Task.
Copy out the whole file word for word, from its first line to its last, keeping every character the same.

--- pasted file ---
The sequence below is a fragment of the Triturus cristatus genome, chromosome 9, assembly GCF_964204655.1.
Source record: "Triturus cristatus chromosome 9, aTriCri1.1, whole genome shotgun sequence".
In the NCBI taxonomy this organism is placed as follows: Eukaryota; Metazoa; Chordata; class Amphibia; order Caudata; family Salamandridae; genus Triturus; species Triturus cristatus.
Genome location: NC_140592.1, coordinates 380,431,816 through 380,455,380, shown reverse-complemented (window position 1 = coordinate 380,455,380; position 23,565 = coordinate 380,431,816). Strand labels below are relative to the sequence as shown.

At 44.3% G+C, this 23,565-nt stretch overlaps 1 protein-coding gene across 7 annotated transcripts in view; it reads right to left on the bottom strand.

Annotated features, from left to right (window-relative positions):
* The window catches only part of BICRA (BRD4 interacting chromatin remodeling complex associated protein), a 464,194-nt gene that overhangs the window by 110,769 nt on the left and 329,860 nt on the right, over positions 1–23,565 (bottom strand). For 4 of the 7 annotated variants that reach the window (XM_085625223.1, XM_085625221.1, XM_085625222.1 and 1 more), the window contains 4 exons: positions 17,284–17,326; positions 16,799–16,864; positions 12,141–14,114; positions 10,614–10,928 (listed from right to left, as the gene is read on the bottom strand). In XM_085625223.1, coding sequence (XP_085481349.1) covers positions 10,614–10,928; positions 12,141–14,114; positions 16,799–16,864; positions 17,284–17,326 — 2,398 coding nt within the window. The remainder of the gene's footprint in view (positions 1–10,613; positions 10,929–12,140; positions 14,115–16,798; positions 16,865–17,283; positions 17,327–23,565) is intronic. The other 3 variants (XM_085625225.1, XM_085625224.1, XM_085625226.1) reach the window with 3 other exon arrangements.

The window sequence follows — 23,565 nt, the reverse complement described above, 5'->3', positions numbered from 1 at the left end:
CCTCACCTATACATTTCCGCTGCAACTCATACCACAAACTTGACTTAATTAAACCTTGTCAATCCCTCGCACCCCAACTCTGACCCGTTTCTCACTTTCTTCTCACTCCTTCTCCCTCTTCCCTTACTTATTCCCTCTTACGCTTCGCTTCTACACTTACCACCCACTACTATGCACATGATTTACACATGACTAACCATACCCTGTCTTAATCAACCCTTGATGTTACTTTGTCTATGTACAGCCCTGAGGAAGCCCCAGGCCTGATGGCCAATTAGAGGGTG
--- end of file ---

The sequence below is a fragment of the Triturus cristatus genome, chromosome 9, assembly GCF_964204655.1.
Source record: "Triturus cristatus chromosome 9, aTriCri1.1, whole genome shotgun sequence".
In the NCBI taxonomy this organism is placed as follows: Eukaryota; Metazoa; Chordata; class Amphibia; order Caudata; family Salamandridae; genus Triturus; species Triturus cristatus.
Genome location: NC_140592.1, coordinates 380,431,816 through 380,455,380, shown reverse-complemented (window position 1 = coordinate 380,455,380; position 23,565 = coordinate 380,431,816). Strand labels below are relative to the sequence as shown.

At 44.3% G+C, this 23,565-nt stretch overlaps 1 protein-coding gene across 7 annotated transcripts in view; it reads right to left on the bottom strand.

Annotated features, from left to right (window-relative positions):
* The window catches only part of BICRA (BRD4 interacting chromatin remodeling complex associated protein), a 464,194-nt gene that overhangs the window by 110,769 nt on the left and 329,860 nt on the right, over positions 1–23,565 (bottom strand). For 4 of the 7 annotated variants that reach the window (XM_085625223.1, XM_085625221.1, XM_085625222.1 and 1 more), the window contains 4 exons: positions 17,284–17,326; positions 16,799–16,864; positions 12,141–14,114; positions 10,614–10,928 (listed from right to left, as the gene is read on the bottom strand). In XM_085625223.1, coding sequence (XP_085481349.1) covers positions 10,614–10,928; positions 12,141–14,114; positions 16,799–16,864; positions 17,284–17,326 — 2,398 coding nt within the window. The remainder of the gene's footprint in view (positions 1–10,613; positions 10,929–12,140; positions 14,115–16,798; positions 16,865–17,283; positions 17,327–23,565) is intronic. The other 3 variants (XM_085625225.1, XM_085625224.1, XM_085625226.1) reach the window with 3 other exon arrangements.

The window sequence follows — 23,565 nt, the reverse complement described above, 5'->3', positions numbered from 1 at the left end:
CCTCACCTATACATTTCCGCTGCAACTCATACCACAAACTTGACTTAATTAAACCTTGTCAATCCCTCGCACCCCAACTCTGACCCGTTTCTCACTTTCTTCTCACTCCTTCTCCCTCTTCCCTTACTTATTCCCTCTTACGCTTCGCTTCTACACTTACCACCCACTACTATGCACATGATTTACACATGACTAACCATACCCTGTCTTAATCAACCCTTGATGTTACTTTGTCTATGTACAGCCCTGAGGAAGCCCCAGGCCTGATGGCCAATTAGAGGGTG